Kelli Bender
April 07, 2016 04:27 PM

Conservationists in Cambodia are fighting to keep tigers in the country. 

According to the New York Times, the last wild tiger sighting in Cambodia occurred in 2007. WWF-Cambodia says the animal is “functionally extinct,” since there are no breeding pairs left in the country. 

Cambodia is now looking to bring in tigers from other parts of the world in an effort to revive the population. A plan approved last month will bring in several tigers to the Mondulkiri Protected Forest, the last place in Cambodia where tigers were spotted. Conservationists say this will be the first transnational tiger reintroduction.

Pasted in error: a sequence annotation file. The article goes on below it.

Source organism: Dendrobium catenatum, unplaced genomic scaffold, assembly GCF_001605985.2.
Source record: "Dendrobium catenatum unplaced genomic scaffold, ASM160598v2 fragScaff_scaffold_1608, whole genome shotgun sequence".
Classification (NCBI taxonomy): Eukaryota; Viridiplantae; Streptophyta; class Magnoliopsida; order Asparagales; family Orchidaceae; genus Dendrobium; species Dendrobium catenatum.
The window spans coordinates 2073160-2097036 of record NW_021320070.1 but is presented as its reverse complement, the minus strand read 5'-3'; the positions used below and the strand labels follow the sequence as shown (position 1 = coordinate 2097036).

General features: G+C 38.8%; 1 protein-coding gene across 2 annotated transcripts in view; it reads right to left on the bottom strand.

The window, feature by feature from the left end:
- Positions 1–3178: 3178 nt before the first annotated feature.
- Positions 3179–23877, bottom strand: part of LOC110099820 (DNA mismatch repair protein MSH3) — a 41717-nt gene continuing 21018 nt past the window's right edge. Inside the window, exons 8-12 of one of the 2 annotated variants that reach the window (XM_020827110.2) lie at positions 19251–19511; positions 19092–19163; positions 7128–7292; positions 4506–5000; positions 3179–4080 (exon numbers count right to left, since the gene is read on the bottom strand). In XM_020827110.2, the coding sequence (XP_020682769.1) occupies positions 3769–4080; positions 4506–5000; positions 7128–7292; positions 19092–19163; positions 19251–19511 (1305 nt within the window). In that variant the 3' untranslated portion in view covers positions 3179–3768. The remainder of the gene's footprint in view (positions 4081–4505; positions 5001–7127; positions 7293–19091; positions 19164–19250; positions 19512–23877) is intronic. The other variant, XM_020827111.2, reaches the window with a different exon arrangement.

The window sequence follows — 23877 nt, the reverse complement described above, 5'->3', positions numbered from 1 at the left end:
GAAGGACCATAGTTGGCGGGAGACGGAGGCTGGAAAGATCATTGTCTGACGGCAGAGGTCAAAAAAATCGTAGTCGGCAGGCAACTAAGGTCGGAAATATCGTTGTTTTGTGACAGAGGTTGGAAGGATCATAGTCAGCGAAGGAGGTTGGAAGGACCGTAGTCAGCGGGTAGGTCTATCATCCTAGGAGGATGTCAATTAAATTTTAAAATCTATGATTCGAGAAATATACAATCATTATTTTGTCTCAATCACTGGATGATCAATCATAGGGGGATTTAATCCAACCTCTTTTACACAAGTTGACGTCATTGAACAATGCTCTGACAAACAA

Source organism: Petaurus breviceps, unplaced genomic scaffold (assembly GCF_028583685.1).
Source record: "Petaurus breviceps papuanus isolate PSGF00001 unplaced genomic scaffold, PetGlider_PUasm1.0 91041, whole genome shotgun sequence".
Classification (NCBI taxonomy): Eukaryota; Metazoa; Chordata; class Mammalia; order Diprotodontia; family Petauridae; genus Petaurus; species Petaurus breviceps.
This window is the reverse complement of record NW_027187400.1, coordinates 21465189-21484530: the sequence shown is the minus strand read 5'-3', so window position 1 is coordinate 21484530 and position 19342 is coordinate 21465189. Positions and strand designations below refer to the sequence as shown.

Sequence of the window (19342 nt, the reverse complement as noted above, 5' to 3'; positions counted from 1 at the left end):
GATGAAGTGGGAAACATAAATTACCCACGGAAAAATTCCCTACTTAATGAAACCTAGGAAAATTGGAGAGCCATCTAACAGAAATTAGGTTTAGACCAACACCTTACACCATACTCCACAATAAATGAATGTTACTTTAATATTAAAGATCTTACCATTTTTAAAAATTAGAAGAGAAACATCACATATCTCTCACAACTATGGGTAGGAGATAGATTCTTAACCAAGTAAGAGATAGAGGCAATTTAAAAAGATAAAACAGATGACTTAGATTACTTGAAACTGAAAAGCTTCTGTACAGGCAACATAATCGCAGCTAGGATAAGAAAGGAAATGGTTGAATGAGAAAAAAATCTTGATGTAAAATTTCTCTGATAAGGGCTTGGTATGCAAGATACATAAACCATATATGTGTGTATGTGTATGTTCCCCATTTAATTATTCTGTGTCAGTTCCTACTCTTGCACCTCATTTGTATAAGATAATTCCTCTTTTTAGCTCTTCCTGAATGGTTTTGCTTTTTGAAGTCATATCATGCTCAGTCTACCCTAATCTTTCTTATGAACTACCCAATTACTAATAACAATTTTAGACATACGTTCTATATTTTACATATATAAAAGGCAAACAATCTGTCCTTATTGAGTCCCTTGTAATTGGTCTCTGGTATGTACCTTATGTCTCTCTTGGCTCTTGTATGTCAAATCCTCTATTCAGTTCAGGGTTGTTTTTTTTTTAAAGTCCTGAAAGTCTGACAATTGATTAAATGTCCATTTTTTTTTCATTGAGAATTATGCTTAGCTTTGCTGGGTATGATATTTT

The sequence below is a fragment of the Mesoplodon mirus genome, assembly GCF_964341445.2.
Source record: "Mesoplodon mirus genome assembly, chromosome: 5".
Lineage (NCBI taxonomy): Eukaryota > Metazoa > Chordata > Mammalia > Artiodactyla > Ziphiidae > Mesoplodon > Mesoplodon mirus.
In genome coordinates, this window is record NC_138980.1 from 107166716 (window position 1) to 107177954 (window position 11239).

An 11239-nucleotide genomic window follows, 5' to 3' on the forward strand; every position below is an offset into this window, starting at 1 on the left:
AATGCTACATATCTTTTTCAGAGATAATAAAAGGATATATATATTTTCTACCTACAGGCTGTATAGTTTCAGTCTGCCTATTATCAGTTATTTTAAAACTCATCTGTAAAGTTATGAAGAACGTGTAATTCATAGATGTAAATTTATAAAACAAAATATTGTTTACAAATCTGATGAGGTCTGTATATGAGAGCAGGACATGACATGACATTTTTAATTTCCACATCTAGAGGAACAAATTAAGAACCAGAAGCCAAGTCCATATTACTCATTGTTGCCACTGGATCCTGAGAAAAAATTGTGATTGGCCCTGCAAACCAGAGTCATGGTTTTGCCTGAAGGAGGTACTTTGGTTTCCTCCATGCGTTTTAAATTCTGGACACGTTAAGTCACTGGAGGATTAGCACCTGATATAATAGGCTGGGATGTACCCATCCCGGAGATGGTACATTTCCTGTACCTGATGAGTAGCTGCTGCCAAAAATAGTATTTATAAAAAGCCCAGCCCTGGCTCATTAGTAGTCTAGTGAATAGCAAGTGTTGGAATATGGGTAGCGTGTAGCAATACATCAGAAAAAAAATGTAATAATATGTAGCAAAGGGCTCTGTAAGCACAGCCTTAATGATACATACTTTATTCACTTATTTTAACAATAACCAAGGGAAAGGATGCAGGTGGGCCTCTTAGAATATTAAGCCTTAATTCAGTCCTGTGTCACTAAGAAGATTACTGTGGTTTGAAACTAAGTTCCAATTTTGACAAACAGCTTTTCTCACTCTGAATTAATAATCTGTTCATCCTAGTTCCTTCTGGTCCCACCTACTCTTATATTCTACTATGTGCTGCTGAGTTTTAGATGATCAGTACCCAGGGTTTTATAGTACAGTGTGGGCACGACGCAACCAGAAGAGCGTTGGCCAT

The tigers will be two males and five females, most likely picked from the wild populations of India, for the first phase, which could occur as early as 2020. 

Representatives from 13 tiger-populated countries are meeting next week to discuss the details of the plan and ways to double the tiger population by 2022. Currently there are 3,200 wild tigers on Earth, just 6% of their original numbers. 

 

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